Prompt (reflection)If your article focuses on a specific text that you have taught, the following questions will hopefully focus your thinking as you reflect on your chosen text and how you taught it. The way you structure your piece is up to you. Do not feel that you need to respond to all these questions, but at least touch on the ones you feel will benefit other teachersand consequently studentsthe most. 

  1. Which global or multicultural text will you be reflecting on? What is it about? Provide a brief synopsis. Do not assume that people have read it. When did you teach it? 
  2. What is your favorite part or passage from the text? Why? How does it intersect with some of the text’s key themes? What are those themes? 
  3. How did/do you teach this text? Be specific. How did/do your students respond? Have you had any specific interesting, exciting, or surprising experiences with teaching this text and its themes? 
  4. What are some of the challenges you have experienced in teaching this text? How have you overcome these challenges? What would you do differently now? 
  5. What do you see as the broader impact of studying this text? If students only take away one thing from reading and discussing it, what do you hope that is? Be specific. 
  6. How can studying this text (and global literatures more generally) contribute to the professionalization and training of your students, evenor especiallystudents whose majors are not connected to the humanities? 


Do you still read for fun? We used to and still try to occasionally, and when we find something we like that intersects with our mission or contains relevant topics of interest, we publish reviews of those books on our website. We primarily review books, but we are also open to reviews of recent films as well, as long as the film and the review connect with the kinds of topics that the World Englishes Committee engages with.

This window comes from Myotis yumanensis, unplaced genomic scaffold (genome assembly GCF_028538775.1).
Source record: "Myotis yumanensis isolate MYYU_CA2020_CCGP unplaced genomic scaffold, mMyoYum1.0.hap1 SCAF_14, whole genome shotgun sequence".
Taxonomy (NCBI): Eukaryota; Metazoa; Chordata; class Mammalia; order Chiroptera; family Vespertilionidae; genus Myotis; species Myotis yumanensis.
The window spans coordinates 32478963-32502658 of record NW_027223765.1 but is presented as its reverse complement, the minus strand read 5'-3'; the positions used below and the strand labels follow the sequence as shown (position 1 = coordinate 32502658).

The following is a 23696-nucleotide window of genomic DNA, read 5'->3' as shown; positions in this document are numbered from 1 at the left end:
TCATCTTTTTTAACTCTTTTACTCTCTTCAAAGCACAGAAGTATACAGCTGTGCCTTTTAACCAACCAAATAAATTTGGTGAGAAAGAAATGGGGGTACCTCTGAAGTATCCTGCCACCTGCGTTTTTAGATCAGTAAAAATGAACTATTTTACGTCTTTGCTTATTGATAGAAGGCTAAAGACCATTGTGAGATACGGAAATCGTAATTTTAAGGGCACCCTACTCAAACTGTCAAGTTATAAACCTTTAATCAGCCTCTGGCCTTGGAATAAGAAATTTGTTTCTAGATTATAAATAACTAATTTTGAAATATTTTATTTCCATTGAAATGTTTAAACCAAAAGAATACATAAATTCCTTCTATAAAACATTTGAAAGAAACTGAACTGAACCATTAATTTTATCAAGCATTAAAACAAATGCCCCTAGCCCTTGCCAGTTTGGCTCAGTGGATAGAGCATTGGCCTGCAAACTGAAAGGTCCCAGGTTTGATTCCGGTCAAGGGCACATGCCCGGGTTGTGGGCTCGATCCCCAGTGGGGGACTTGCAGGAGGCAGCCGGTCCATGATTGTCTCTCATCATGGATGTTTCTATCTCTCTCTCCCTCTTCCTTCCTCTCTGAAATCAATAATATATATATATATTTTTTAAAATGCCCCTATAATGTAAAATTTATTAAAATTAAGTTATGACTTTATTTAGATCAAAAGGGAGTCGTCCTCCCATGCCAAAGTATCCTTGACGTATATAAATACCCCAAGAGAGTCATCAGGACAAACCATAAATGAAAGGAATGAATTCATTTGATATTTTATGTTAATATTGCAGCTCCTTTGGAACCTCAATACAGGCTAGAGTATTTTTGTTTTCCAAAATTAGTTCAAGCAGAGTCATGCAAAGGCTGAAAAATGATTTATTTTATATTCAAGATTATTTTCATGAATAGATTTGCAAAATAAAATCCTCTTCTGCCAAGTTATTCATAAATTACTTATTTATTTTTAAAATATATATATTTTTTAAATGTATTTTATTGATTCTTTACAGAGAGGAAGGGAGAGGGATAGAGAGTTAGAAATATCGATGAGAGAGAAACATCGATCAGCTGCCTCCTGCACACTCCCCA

Length: 600-1200 words 

Requirements: Please include a full citation for the piece you are reviewing (at the top of the piece) and citations for any other text you quote in your review (in a works cited page).  

Additionally, this is an academic genre, but please refrain from using a lot of theoretical language or jargon. We like accessibility and promote it whenever we can. Feel free to read some of our reviews to get a sense of our style and the range of works we have reviewed. 


If you know someone who does work, academic or otherwise, related to the field of World Englishes, linguistics, translation, global literature, ESL/TESOL, etc., let us know. We would love to contact them for an interview. Even better, we would love for you to interview them and then publish your interview on our site. While we primarily publish written transcripts of interviews and email interviews, we also encourage interviewers to provide an audio version or clips of their interviews along with a transcript.  

How and When to SubmitWe have a rolling deadline for everything we publish, so send a query to or talk to a member of the World Englishes Committee if you are interested: 

Alok Amatya [] 

Jeff Howard [] 

Eric Lewis [] 

Kendra Slayton []